Portland announces locations for new homeless villages
Three new outdoor homeless shelter villages in Portland will be located at Menlo Park Park & Ride near 122nd Avenue, in the 2300 block of Southwest Naito Parkway and at the corner of Southeast 45th Place and Harney Drive near the Springwater Corridor, Portland commissioner Dan Ryan announced Thursday.
While only three of the seven pledged sites have been announced, Bryan Aptekar, the community liaison for the project, said the city still plans to open all seven sites by the end of the year. The seven include six new sites as well as the relocation of an already existing refuge. The project will receive $ 16 million in federal bailout funds to be allocated by the end of the year.
“We wanted to make sure these (sites) were spread out (throughout the city) and in areas where neighbors experience a high degree of unauthorized camping,” Ryan said.
“There is a humanitarian crisis on our streets and we can’t wait for affordable housing to be ready for every homeless person. The villages will serve as a “ramp to bring people to success and a life of resilience” and housing, he added.
The seven sites include six new ones that Ryan and the rest of City Council have pledged to create, as well as a new location for the Queer Affinity Village created in the summer of 2020 in the East Interior of Portland which is being relocated to. the development of offices.
The three sites identified on Thursday will have sleeping cabins for individuals. The small cabins will have lockable doors, windows, electricity, heating and other basics, said Chariti Montez, Safe Rest Village team leader. All sites will have shared kitchens with refrigerators and microwaves, showers, toilets and laundry facilities. Some of the shared areas on the shelter properties will be constructed from modernized shipping containers.
Locations of New Outdoor Homeless Shelter Villages in Portland
Portland commissioner Dan Ryan announced Thursday that the city will create villages of 20 to 60 small houses as well as kitchen, bathroom and laundry facilities at all three locations by the end of 2021.
“We have learned a lot from the C3PO sites,” said Ryan, referring to the three pod villages that were opened at the start of the pandemic. Officials have received criticism of their safety and sanitary conditions. “We’ve learned and one of the reasons we want to make sure these sites are safe and secure, with 24/7 vendor monitoring and with showers and plumbing fixtures before residents do. ‘move in, is to make it a welcoming and safe place. “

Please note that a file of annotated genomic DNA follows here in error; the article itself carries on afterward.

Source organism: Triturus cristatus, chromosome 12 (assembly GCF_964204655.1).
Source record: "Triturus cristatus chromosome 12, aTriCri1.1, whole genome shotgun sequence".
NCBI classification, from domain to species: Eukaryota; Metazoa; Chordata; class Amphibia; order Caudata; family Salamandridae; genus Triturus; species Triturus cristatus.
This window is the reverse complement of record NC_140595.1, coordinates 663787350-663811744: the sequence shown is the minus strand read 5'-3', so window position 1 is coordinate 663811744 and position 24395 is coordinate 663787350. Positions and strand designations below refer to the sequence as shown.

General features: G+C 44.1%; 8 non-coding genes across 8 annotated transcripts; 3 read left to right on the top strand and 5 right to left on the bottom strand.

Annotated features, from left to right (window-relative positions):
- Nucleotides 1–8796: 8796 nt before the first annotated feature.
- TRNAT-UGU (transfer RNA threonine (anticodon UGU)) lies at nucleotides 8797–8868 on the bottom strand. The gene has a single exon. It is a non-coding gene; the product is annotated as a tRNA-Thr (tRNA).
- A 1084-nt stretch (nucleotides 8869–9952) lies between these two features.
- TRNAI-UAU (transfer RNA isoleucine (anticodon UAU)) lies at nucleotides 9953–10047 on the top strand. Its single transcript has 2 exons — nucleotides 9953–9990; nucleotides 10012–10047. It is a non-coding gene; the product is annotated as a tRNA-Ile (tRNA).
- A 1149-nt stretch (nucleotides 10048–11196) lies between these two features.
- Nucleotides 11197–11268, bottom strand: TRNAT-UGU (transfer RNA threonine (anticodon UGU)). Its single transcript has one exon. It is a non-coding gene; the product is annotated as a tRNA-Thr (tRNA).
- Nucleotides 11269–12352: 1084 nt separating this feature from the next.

The Menlo Park site at 12202 East Burnside Street will be located on the TriMet property and will have 60 pods while still providing parking spaces for Park & Ride users to continue to access this service.
The Springwater Corridor site, on the Bureau of Environmental Service property near Johnson Creek Boulevard, just north of the Milwaukie city limit, will be the smallest location with just 20 modules.
The Naito Parkway site, which is owned by both the Portland Transportation Bureau and the Oregon Department of Transportation, will have 40 modules and will be the new location for the Queer Affinity Outdoor Shelter.
The sites will be managed by the Joint City-County Multnomah Office of Homelessness Services, with the county taking the lead in day-to-day management. Although a contractor has not yet been announced, the villages will have someone to look after their entrances 24/7. Additional support workers, including housing case management, health workers and behavioral health support workers will visit the villages regularly.
While the city has ready-made modules, all three locations still need some upgrades, including sewer, water and electrical work, before the tiny structures can be put in place, a said Aptekar.
People without housing will access villages on the basis of a referral system, Ryan said. Recommendations can come from first responders, social workers, park rangers, or other trained individuals who regularly work with people living in unauthorized settlements across town.
Marc Jolin, director of the joint office, said additional navigation awareness teams that were already due to go live this year will complete the referral process. Jolin and Ryan both stressed that the villages would focus on providing support focused on people with behavioral health issues who often fall through the cracks of social services.
The sites were reduced from an initial list of 70 city-owned locations that was originally proposed in July. The locations were chosen based on community feedback and ease of development, including criteria such as environmental risks, availability of utilities, cost, and proximity to public transportation.
The city was in talks with Metro over using part of the Portland Expo Center property as one of the venues, specifically as a secure vehicle shelter where individuals can park their RVs and cars for. to sleep. But that location is currently not on the table, said Ryan, because it was not ready and too expensive to tackle. He said he still hopes one of the four remaining sites will be a safe park shelter.
Nicole Hayden reports on homelessness for The Oregonian | OregonLive. She can be reached at [email protected] or on Twitter @Nicole_A_Hayden.